January 2012 APPOINTMENTS 25

• Juniors

Q & A Tryon Juniors

(continued from page 24)

many ways to earn their colors. “They help to clear trials, make cookies to sell at fundraisers, walk the hounds, decorate the club house for events, serve on the jump crew at the benefit horse show and donate time and services for our silent auction at our hunt ball,” Hicks said. The club maintains all the traditions associated with mounted foxhunting and provides a seven-month season of riding to hounds in Polk County and upper Spartanburg County, South Carolina.  In addition to supporting Tryon Hunt Juniors, the club offers Pony Club Day, where all pony clubbers are invited to hunt free of charge. The club also hosts a special junior hunt each year, where all of the juniors (members and non-members) have the chance to ride with a member of the staff or the huntsman. They also hold a special pony club hunt each year, prior to the start of hunt season. At the most recent event, junior member Casey Morris joined Hicks to present an overview of foxhunting to the group, which included a large turnout from Greenville Foothills Pony Club. “We also have held junior clinics in the past to introduce our youth to the sport and a mentor program where we match up a junior rider to a one of the more seasoned riders,” said Barnes. To learn more about Tryon Hounds juniors, visit their Facebook page at!/pages/Tryon-HoundsJuniors/115649478455907. For additional information regarding capping with or joining the Tryon Hounds visit or contact honorary secretary Mrs. Roberta McKinney at robertamckinney10@gmail. com.

Q & A Tryon Juniors Kasey Walker Minnick

19 years old

Q: What’s your favorite part of the hunt? A; My favorite part of the hunt is when the hounds first strike. One hound will strike first and the rest rush off to check it out. If it’s good, the sound grows and off we go! It’s exhilarating! Q: How many years has your family been involved in Tryon Hounds? A: I started hunting with the Yadkin Valley Hounds in 1999 and then my family moved to Hendersonville in 2002 and my mom and I began hunting with Tryon. After a few years we finally got my dad out and he got hooked as well. Q: What is your favorite hound? A: I love so many of them for different reasons. Dinah is just a rock star and has a really distinctive voice. I love Omelet because he is a goofball and always looks so happy to be out. Bluebell is a sweetheart and was one of the first hounds I learned to pick out of the pack. Storm is special to me because I got to name her. Really, I love them all. We have a great pack that works really well together. Q: Do you have aspirations to be a master or other key member of hunt when you grow up? A: I am training to be whipper-in this season. It’s kind of difficult but so much fun! It’s awesome to be involved in what’s happening and be up close and personal with the action. I think it would be amazing to be a huntsman some day. It’s a tough job but I think it’s worth it.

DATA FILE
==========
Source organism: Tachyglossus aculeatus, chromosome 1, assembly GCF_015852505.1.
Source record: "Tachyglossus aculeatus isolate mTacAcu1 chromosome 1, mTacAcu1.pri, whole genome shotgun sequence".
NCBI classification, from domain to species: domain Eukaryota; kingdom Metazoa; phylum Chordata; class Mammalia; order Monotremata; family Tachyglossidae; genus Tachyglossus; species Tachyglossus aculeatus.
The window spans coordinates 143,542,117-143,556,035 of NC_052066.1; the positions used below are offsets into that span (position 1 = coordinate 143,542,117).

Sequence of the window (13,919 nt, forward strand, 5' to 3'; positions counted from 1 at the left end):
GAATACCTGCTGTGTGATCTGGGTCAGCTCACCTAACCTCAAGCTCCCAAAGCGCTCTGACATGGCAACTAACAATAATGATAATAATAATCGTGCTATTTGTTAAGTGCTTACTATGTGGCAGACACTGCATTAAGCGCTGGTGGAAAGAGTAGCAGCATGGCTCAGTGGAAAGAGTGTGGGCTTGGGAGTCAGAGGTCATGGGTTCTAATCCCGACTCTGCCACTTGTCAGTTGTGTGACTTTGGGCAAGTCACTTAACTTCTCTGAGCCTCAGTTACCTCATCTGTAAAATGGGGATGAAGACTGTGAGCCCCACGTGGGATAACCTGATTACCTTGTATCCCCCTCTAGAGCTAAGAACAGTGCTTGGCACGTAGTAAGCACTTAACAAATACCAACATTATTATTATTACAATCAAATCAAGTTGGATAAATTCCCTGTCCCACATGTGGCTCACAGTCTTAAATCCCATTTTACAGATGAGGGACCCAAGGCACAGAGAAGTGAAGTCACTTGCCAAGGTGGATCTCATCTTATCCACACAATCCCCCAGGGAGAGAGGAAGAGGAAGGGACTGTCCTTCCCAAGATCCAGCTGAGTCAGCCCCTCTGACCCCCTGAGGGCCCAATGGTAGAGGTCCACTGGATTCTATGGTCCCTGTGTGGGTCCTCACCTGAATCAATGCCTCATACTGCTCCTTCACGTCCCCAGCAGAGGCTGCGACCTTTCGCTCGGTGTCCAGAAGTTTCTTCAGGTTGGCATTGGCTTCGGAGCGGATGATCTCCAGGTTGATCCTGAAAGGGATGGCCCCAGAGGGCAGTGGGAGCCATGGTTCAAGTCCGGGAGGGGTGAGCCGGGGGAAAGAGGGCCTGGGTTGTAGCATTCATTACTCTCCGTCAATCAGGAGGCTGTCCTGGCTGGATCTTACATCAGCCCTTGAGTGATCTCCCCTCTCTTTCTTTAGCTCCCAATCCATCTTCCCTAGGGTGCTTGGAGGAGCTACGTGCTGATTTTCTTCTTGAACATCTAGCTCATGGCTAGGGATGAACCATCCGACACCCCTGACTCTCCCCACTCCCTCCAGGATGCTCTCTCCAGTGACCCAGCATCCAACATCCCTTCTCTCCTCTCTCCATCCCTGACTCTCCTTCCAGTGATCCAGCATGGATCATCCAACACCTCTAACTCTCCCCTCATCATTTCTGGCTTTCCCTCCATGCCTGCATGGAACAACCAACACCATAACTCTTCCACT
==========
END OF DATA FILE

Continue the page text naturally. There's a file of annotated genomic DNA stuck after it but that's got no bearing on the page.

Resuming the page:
Casey Lynn Morris

15 years old

Q: What’s your favorite part of the hunt? A: My favorite part of the hunt would have to be just going out and seeing all the hunting country and being able to watch and listen for the hounds, especially when they are in full cry. Q: How many years has your family been involved in Tryon Hounds? A: My family isn’t really involved but I’ve been hunting since I was 12 years old. Q: What is your favorite hound? A: We have a great pack so it’s hard to narrow it down to just one hound. Even though I haven’t had a horse this season I’ve been more active in the kennels, getting to know them better and seeing them from a different point of view. Q: Do you have aspirations to be a master or other key member of hunt when you grow up? A: Yes, I do. I think it’s one of our responsibilities as the juniors to keep the hunt going for as long as possible.


Tryon Equine Hospital